Watching with the Ancestors
When I was growing up, I recall that it was normal for us to talk how to stay away from Simpson Street, which once used to be the main drag for John’s, pimps and hookers. It is now desolate and ghost town looking. Every time I drive down Simpson Street, I feel as if I have just entered a time machine and have been transported back to the 1940’s. The street where prostitutes now frequent is Mackenzie Street, where Barb Kentner was assaulted. Now that I think of it, my own sousveillance as a child was a regular thing to talk about. However, if a youth from a Northern community moves to Thunder Bay for school, in most cases they are not aware of the history of these spaces, they are not aware of the haunted past that the streets possess. This section discusses how Indigenous people engage in their own sousveillance, as we watch from below, by acting and behaving in ways that are deemed acceptable by the white mans standards. Watching ourselves and others for our own survival.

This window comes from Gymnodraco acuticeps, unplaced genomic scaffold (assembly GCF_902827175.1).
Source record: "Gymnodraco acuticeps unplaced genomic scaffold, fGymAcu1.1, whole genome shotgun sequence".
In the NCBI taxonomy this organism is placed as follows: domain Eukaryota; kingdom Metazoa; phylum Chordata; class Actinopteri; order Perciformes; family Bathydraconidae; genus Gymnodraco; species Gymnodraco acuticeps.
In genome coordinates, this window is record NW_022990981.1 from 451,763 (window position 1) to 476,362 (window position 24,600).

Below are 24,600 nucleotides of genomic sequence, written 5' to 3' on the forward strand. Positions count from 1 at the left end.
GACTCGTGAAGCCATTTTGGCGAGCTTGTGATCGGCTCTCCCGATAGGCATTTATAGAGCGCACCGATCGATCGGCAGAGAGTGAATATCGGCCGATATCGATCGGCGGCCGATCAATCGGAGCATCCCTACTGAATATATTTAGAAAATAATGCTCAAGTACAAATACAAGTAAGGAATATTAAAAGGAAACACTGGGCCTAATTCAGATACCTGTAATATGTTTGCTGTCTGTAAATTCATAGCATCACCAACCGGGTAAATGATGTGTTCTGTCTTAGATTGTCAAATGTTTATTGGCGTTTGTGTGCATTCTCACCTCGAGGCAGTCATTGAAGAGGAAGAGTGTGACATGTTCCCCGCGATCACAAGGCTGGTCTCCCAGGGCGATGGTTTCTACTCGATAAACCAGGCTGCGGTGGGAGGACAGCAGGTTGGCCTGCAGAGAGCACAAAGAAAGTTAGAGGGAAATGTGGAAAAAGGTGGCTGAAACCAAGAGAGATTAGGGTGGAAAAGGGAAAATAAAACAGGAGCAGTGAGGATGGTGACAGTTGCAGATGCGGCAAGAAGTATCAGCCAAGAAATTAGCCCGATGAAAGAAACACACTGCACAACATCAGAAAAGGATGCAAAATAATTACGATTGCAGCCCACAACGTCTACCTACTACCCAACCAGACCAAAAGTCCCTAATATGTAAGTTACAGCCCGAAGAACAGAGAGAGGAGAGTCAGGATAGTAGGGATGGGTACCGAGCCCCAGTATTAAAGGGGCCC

Those in control of the city are corrupt and are fully aware of the city’s haunted past. I suggest that Indigenous people in Thunder Bay have conditioned themselves to almost be their own protectors. They partake in a form of sousveillance where they watch out for themselves on the streets on Thunder Bay. McMahon’s podcast discusses the corruption, the sex rings, the violence and other illegal activity. In Chapter 2, McMahon discusses stuff between a lawyer and the Mayor and how a leaked YouTube video showed important details of an extortion case. The Thunder Bay Police have been known to abuse their power with Indigenous peoples, as I have known of first-hand stories from other Indigenous people of police brutality, police involved in drugs, prostitution and tampered investigations. It is because of stories like this that Indigenous people have little faith that the police in Thunder Bay have their safety in their best interest.